Elections and Voters

First edition

by Cees van der Eijk and Mark Franklin

Review questions for Chapter 7

  • What sorts of people are most likely to be responsible for durable electoral change? What other factors than citizen characteristics can also be responsible for durable electoral change? (p. 179-180)
  • What developments contributed to declining levels of partisanship in the 1970s? (p. 179-182)
  • What do the terms dealignment and realignment refer to? Is dealignment a necessary condition for realignment to occur? (p. 183-187)
  • Explain how age effects, period effects, and cohort effects can contribute to electoral realignments. Which of these effects has been found to be the most important during the past century in the countries that are now established democracies? (p. 182-193)
  • Why are so-called ‘immunized’ voters not immune from temporarily switching support between parties? Why and in what circumstances is the ‘immunization’ analogy nevertheless useful? (p. 179, 187-188, also Chapter 2)
  • What is the expected immediate effect on voter turnout of extending the franchise to a previously excluded group. and how would we expect turnout to evolve over the next 60 years or so? What is the expected 60 year evolution of turnout after the abolition of compulsory voting? Describe the processes that lead to these expected effects. (p. 190)
  • Why did the so-called ‘magic formula’ in Switzerland result in a cumulative decline in turnout? What is the common factor that links this to the lower turnout customarily found in so-called second-order elections? (p. 193)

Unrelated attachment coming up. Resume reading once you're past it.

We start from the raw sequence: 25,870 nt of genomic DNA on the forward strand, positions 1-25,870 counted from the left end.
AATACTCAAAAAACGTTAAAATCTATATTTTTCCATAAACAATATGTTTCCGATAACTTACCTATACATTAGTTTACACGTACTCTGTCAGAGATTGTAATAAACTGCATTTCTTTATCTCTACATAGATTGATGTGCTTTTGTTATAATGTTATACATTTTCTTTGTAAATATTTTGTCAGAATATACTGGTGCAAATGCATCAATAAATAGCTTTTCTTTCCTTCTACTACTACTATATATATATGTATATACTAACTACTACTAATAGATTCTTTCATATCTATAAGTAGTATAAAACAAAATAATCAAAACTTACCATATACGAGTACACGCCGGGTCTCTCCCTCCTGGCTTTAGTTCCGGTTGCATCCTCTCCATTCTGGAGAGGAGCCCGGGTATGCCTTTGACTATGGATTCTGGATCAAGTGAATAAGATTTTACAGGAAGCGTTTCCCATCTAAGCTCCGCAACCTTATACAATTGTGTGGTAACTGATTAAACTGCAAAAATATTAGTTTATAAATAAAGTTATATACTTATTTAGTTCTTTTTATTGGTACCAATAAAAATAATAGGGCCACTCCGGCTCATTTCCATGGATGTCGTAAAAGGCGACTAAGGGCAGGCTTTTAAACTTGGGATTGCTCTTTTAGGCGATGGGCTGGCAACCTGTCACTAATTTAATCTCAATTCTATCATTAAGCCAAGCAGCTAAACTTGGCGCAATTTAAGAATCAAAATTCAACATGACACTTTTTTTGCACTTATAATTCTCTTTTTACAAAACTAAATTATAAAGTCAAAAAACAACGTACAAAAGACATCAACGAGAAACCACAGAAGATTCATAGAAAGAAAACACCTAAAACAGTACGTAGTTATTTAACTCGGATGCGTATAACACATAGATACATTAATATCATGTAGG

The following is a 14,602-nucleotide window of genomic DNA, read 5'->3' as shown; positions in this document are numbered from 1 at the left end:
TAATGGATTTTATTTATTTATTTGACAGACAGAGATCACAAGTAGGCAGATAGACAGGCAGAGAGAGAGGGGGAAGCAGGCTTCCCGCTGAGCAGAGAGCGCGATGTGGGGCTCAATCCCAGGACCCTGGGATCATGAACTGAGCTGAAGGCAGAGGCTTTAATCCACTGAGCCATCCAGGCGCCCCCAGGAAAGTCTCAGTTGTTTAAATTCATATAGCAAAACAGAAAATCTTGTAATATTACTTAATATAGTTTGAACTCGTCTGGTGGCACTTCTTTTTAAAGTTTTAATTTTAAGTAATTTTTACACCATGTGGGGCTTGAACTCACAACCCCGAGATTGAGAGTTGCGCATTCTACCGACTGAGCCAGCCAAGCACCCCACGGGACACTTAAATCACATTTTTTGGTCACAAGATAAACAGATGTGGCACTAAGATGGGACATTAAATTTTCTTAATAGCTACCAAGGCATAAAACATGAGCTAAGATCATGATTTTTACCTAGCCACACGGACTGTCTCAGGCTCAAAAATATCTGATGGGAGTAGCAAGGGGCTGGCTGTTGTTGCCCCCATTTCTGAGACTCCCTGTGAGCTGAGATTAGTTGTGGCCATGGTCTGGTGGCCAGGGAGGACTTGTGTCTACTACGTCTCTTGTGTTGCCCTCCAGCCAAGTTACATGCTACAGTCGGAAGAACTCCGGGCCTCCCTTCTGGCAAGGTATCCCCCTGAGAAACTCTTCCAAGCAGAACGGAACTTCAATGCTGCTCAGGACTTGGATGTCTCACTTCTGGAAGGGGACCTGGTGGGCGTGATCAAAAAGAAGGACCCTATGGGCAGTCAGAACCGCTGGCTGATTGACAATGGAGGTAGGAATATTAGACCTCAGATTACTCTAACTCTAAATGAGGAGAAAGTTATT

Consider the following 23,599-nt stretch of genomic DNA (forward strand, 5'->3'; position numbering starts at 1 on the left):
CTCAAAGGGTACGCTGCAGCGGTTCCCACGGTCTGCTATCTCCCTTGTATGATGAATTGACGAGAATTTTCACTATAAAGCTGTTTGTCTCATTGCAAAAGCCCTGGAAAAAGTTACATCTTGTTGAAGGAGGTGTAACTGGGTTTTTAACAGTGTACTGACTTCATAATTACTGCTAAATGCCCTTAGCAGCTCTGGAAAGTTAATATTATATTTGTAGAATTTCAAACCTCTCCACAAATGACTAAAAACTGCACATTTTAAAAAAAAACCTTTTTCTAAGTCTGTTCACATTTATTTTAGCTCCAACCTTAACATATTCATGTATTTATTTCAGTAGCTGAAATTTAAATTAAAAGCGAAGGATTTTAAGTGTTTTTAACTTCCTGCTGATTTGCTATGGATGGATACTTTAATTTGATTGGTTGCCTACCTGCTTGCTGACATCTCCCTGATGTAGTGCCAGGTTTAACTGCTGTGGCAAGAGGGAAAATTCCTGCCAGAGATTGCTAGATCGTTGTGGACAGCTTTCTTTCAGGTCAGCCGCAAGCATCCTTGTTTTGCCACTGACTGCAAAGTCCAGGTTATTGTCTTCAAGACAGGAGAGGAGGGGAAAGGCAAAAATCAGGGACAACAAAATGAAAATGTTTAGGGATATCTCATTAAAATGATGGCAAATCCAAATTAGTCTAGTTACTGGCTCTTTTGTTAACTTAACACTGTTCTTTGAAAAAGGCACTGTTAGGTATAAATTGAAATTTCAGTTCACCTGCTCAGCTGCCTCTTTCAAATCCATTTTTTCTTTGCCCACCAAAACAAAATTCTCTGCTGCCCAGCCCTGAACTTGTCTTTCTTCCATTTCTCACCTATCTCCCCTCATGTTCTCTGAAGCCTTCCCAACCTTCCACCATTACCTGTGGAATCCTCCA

• What is the potential electorate of a political party? Why is a party’s vote share in an actual election usually considerably smaller than this potential? How does this way of thinking of party support help us to understand the concept of a bedrock below which party support is unlikely to fall in the short term? (p. 196-198)
  • Describe the almost mechanical effect that accounts for the observation that, on average, government parties are more likely to lose than to gain votes after a term in office? (p. 197-198)
  • Why is it that the same economic developments will not always have the same effect on electoral support for government parties? (p. 198-199)
  • Why will the positive effect of ‘good’ economic news on government parties’ electoral support not in general have the same magnitude the negative effect of ‘bad’ news? (p. 198)
  • Why is it that the small effects of economic developments on party preferences can nevertheless have large consequences for parties’ vote shares? (p. 206)
  • In what sorts of countries are retrospective considerations more important than prospective ones in generating party preferences? Explain the logic behind this finding. (p. 207-208)
  • Why, in formerly communist countries, do left-right proximities play a lesser role in explaining party preferences than in established democracies? (p. 210)